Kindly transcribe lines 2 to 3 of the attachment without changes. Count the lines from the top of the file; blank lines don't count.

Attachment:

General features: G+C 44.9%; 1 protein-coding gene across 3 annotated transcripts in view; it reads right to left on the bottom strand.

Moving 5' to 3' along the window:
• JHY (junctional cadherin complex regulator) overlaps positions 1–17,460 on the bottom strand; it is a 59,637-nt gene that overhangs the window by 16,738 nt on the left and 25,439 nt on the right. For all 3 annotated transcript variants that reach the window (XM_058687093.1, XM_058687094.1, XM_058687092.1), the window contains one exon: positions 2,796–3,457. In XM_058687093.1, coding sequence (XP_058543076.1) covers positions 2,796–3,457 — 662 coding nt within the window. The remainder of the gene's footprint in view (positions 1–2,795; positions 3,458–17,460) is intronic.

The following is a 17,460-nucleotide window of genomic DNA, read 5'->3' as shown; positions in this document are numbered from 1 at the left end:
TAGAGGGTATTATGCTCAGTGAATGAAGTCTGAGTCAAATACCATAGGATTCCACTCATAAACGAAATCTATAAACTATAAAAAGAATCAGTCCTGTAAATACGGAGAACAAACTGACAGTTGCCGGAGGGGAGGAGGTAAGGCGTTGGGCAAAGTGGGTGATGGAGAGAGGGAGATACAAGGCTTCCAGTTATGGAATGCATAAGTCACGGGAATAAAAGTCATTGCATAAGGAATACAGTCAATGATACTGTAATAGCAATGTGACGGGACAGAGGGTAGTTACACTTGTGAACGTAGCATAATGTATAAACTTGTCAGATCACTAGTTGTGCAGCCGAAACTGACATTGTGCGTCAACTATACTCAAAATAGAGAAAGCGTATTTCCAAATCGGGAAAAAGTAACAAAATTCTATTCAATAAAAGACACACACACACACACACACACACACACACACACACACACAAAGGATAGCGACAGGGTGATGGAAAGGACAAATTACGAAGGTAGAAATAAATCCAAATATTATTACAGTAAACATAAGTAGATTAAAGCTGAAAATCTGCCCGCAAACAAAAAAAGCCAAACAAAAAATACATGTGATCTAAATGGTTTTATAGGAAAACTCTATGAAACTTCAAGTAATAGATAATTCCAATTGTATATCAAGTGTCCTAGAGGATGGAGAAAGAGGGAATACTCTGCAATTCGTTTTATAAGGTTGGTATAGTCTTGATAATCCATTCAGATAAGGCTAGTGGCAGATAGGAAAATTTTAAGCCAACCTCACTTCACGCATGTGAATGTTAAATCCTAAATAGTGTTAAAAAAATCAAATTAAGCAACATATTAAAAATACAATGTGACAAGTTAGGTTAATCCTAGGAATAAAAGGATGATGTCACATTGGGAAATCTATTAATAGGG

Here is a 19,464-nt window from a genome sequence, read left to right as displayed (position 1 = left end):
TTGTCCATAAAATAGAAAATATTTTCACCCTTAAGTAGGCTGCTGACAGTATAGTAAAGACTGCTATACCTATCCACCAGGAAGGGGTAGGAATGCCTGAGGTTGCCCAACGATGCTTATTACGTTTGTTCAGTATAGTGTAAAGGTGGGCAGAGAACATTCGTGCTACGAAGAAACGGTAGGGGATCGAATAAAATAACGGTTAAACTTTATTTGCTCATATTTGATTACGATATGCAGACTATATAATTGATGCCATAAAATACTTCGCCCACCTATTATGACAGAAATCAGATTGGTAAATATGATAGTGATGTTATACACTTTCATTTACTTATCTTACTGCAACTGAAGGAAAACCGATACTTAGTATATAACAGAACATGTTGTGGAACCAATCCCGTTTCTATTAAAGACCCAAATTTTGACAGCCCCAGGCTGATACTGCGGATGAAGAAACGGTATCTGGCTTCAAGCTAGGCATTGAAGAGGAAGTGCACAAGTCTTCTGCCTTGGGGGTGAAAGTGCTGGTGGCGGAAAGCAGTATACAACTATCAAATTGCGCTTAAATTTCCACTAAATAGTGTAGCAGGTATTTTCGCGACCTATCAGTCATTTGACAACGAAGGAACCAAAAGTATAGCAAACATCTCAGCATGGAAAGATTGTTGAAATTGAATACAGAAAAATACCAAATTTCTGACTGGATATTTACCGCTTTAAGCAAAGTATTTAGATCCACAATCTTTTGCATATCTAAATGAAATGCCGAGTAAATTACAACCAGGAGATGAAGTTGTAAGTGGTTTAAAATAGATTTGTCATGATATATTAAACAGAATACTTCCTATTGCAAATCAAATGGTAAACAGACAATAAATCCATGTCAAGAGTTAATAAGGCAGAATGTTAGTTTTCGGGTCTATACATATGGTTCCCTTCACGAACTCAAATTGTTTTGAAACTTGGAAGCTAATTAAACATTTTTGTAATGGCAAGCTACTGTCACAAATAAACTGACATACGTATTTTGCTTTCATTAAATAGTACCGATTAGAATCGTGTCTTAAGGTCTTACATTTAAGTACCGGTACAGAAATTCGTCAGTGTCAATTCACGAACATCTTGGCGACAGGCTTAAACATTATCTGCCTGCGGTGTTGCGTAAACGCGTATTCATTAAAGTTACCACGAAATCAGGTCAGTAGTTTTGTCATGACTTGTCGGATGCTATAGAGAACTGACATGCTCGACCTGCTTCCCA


Moving 5' to 3' along the window:
• JHY (junctional cadherin complex regulator) overlaps positions 1–17,460 on the bottom strand; it is a 59,637-nt gene that overhangs the window by 16,738 nt on the left and 25,439 nt on the right. For all 3 annotated transcript variants that reach the window (XM_058687093.1, XM_058687094.1, XM_058687092.1), the window contains one exon: positions 2,796–3,457. In XM_058687093.1, coding sequence (XP_058543076.1) covers positions 2,796–3,457 — 662 coding nt within the window. The remainder of the gene's footprint in view (positions 1–2,795; positions 3,458–17,460) is intronic.